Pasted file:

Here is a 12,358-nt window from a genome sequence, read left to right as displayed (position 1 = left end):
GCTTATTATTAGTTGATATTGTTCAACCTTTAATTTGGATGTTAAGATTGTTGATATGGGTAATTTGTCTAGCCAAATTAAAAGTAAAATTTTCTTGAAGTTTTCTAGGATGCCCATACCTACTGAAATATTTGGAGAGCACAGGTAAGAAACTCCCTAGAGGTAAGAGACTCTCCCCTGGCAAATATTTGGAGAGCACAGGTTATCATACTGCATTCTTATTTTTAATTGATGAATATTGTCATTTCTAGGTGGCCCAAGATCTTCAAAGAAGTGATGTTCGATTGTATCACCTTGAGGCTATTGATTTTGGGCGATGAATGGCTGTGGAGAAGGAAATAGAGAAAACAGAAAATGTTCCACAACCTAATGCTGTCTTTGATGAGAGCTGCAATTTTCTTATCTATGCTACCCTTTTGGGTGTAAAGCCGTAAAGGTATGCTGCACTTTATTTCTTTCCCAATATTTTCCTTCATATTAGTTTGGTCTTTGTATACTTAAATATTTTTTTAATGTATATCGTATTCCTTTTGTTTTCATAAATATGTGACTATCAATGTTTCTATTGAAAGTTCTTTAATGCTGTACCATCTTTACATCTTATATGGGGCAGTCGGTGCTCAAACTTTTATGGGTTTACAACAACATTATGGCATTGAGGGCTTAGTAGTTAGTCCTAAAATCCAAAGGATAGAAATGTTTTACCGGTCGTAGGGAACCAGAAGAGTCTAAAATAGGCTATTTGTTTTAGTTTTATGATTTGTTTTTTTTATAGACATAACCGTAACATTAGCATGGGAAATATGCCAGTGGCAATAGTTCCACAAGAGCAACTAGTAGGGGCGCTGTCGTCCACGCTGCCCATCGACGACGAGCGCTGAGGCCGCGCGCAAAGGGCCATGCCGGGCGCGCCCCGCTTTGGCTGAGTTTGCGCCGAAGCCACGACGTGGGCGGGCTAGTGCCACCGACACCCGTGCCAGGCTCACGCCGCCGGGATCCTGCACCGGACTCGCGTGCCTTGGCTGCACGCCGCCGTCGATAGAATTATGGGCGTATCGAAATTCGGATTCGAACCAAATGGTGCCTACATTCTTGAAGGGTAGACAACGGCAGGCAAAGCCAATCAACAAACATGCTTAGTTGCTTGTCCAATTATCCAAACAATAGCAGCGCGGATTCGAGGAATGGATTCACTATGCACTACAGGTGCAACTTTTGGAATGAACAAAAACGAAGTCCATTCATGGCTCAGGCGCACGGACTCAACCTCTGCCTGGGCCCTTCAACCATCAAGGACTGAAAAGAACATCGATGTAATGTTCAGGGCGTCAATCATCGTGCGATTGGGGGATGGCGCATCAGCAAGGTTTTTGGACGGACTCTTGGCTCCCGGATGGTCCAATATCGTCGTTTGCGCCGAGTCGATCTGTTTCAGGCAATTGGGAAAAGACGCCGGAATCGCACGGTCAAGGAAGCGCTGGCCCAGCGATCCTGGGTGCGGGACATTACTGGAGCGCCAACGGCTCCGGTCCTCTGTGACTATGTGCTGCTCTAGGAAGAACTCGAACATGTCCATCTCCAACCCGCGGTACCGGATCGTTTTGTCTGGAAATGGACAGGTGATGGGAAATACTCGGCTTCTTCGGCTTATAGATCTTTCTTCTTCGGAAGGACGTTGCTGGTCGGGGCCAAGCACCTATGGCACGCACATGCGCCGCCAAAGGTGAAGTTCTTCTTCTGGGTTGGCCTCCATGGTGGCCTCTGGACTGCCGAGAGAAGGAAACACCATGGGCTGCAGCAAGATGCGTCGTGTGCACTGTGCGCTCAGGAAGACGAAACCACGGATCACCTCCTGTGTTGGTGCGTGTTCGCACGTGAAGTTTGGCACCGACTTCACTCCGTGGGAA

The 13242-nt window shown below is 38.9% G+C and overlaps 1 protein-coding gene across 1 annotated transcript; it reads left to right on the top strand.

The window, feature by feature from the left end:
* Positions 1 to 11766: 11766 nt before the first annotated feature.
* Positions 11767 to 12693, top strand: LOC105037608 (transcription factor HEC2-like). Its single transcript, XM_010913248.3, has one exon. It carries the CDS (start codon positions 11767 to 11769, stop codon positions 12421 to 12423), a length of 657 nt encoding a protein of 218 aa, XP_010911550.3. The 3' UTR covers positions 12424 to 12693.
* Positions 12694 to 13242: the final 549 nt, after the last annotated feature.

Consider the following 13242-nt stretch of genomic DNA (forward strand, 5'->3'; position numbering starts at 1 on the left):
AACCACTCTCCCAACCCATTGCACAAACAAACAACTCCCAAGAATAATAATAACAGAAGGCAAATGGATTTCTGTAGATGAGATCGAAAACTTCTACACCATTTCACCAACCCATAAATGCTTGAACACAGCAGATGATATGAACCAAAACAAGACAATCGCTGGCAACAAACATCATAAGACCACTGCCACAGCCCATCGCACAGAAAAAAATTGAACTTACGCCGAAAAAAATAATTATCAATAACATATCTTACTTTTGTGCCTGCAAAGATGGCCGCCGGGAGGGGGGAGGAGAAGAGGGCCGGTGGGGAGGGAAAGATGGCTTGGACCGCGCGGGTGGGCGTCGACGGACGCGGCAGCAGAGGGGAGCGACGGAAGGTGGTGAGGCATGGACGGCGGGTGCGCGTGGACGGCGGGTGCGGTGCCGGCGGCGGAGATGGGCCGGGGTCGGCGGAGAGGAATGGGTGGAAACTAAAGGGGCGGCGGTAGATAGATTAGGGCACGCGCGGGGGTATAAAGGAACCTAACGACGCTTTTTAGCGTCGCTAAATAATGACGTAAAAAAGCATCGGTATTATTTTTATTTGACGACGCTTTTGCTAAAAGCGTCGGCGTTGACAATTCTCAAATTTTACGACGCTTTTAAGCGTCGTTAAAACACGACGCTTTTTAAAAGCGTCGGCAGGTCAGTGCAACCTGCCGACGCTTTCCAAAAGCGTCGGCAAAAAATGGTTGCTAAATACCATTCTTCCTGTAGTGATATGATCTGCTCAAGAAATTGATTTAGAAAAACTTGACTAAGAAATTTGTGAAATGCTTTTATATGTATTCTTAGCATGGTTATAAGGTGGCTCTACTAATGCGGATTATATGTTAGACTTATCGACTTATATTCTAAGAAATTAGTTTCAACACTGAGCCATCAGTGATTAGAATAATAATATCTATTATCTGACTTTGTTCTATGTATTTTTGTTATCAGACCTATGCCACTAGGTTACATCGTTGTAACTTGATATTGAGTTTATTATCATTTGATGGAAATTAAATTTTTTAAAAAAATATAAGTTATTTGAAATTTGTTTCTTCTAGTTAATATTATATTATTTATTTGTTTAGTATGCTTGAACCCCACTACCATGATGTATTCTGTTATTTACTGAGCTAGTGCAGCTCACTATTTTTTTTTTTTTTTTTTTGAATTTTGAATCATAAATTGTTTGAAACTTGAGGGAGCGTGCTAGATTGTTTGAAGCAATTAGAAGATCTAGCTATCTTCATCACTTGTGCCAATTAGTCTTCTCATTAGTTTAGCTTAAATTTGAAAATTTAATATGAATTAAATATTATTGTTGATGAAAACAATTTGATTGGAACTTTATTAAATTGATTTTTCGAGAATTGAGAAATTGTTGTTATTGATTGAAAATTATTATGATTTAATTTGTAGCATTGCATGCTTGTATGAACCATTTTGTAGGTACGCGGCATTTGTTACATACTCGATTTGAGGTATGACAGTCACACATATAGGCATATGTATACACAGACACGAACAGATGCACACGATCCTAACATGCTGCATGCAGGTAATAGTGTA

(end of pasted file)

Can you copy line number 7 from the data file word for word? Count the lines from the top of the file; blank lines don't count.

* Positions 12694 to 13242: the final 549 nt, after the last annotated feature.